CT stands for computerised tomography. The term CAT scan (computerised axial tomography scan) is less used by the medical profession nowadays. CT scans are a combination of x-rays and computers.
When X-ray machines were first developed, they were a marvelous way of enabling doctors to see breaks and abnormalities in bones. They were not so successful at showing up soft tissues. Furthermore they took pictures from only one direction at one point in the body, thus limiting how much of the body could be seen at any one time and at what angle. Modern day CT scanners take pictures of soft tissue such as tumours, and send X-rays from all sides – around the entire circumference of 360 degrees – with no greater amount of radiation than regular X-rays. The computer then builds these cross-sectional images up into a two dimensional slice. CT scanners can also take pictures at every point through the body, fractions of millimetres apart. This means not only that the picture is extraordinarily accurate, but also that very precise measurements are possible (eg. in the case of a tumour).
CT scanners can also guide a doctor during a biopsy and may help in surgery. By far the greatest application of the scanners is in the area of malignancies to assess whether there is a tumour, how big it is and how far it has spread. A CT scan can also be used after a stroke to tell what part of the brain has been affected. Scanning is invaluable for suspected cancers deep within the abdomen, such as in the liver.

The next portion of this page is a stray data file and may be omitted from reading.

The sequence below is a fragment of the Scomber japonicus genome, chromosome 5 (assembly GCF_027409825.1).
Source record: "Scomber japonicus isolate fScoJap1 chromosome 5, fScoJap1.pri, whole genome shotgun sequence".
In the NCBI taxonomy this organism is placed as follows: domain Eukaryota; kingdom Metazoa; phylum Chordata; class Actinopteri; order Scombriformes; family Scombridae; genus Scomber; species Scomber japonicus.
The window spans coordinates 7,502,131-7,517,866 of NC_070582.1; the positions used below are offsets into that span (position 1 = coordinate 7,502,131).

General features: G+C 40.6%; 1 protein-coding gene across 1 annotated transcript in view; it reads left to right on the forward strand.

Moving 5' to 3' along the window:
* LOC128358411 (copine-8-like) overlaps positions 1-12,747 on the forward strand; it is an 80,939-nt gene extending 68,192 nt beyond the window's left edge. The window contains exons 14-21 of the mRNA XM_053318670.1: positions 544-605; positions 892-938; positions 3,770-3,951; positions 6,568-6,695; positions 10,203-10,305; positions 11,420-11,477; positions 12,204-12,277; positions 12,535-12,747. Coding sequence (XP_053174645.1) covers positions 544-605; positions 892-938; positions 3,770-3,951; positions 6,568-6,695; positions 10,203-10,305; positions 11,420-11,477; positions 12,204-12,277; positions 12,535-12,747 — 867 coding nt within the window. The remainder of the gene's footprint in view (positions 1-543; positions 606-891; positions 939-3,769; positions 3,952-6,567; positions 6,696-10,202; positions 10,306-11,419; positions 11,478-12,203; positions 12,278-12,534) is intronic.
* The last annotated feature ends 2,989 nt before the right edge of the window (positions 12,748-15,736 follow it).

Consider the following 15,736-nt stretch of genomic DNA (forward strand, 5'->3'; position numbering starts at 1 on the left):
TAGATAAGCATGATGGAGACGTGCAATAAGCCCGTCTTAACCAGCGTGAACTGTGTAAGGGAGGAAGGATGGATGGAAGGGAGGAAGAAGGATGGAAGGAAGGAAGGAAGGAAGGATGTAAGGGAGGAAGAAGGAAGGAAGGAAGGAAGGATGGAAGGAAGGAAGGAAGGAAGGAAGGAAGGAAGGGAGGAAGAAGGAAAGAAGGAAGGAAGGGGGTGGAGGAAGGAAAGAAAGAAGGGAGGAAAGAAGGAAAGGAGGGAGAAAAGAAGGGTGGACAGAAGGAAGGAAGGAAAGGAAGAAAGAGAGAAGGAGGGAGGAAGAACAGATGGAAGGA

Until a few years ago CT scanners were enormously expensive both to buy and to run, and only the main hospitals could afford to acquire them and to employ the skilled technicians needed to operate them. By the mid 1990’s, CT scanners were available in many suburban and regional x-ray centres, and CT scans are now routinely ordered by general practitioners to diagnose back pain, head injuries and abdominal lumps.
Having a CT scan is quick, painless and safe. Sometimes a dye is introduced into the body before the scan is started, either by injection or swallowing, so that the particular organ under investigation will show up more clearly.
For the scan itself, the patient lies on a narrow bench to which they are firmly strapped to prevent movement that would blur the picture, and the scanner moves over the body. The machine rotates around as it takes the x-rays and may be slightly noisy.
The latest development is helical or multislice CT scans. In this procedure the CT machine rotates constantly around the patient, and slowly spirals along the length of the patient to give a continuous scan cut through the patient like a fine corkscrew. Using this technique, extraordinarily detailed pictures of individual organs can be obtained. These may be as small as the middle ear, or as large as the colon. Instead of having the invasive procedure of colonoscopy, patients can now have a virtual colonoscopy using a helical CT. Overlying tissue that interferes with plain X-rays and conventional CT scans can be removed in this type of scan.
Helical CT can also be used to guide a surgeon to a particular area to perform a biopsy, assess a severely injured person to determine which tissues require surgical repair, view arteries and veins and the degree of blood flow in them, and show the fine anatomical detail of a tumour. This procedure is much faster than conventional CT scanning as the machine never stops.